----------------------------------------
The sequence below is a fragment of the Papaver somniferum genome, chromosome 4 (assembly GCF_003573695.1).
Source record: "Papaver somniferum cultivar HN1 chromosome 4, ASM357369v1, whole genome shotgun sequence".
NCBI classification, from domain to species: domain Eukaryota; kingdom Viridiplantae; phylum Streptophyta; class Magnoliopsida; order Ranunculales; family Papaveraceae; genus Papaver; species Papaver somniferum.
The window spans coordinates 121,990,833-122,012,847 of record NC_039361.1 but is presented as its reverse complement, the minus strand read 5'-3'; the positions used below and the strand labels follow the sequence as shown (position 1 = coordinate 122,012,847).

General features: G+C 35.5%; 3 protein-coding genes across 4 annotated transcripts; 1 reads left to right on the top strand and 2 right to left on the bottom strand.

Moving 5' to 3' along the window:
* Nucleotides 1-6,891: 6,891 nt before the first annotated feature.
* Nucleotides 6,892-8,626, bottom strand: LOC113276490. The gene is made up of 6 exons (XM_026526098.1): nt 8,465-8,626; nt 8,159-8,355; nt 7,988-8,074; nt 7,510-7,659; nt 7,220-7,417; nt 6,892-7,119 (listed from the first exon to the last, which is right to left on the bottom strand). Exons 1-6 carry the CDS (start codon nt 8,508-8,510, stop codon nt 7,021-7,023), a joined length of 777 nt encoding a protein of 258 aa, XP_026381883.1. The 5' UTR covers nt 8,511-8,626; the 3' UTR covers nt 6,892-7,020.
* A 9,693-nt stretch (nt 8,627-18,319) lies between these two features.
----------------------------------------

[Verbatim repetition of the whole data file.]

The sequence below is a fragment of the Papaver somniferum genome, chromosome 4 (assembly GCF_003573695.1).
Source record: "Papaver somniferum cultivar HN1 chromosome 4, ASM357369v1, whole genome shotgun sequence".
NCBI classification, from domain to species: domain Eukaryota; kingdom Viridiplantae; phylum Streptophyta; class Magnoliopsida; order Ranunculales; family Papaveraceae; genus Papaver; species Papaver somniferum.
The window spans coordinates 121,990,833-122,012,847 of record NC_039361.1 but is presented as its reverse complement, the minus strand read 5'-3'; the positions used below and the strand labels follow the sequence as shown (position 1 = coordinate 122,012,847).

General features: G+C 35.5%; 3 protein-coding genes across 4 annotated transcripts; 1 reads left to right on the top strand and 2 right to left on the bottom strand.

Moving 5' to 3' along the window:
* Nucleotides 1-6,891: 6,891 nt before the first annotated feature.
* Nucleotides 6,892-8,626, bottom strand: LOC113276490. The gene is made up of 6 exons (XM_026526098.1): nt 8,465-8,626; nt 8,159-8,355; nt 7,988-8,074; nt 7,510-7,659; nt 7,220-7,417; nt 6,892-7,119 (listed from the first exon to the last, which is right to left on the bottom strand). Exons 1-6 carry the CDS (start codon nt 8,508-8,510, stop codon nt 7,021-7,023), a joined length of 777 nt encoding a protein of 258 aa, XP_026381883.1. The 5' UTR covers nt 8,511-8,626; the 3' UTR covers nt 6,892-7,020.
* A 9,693-nt stretch (nt 8,627-18,319) lies between these two features.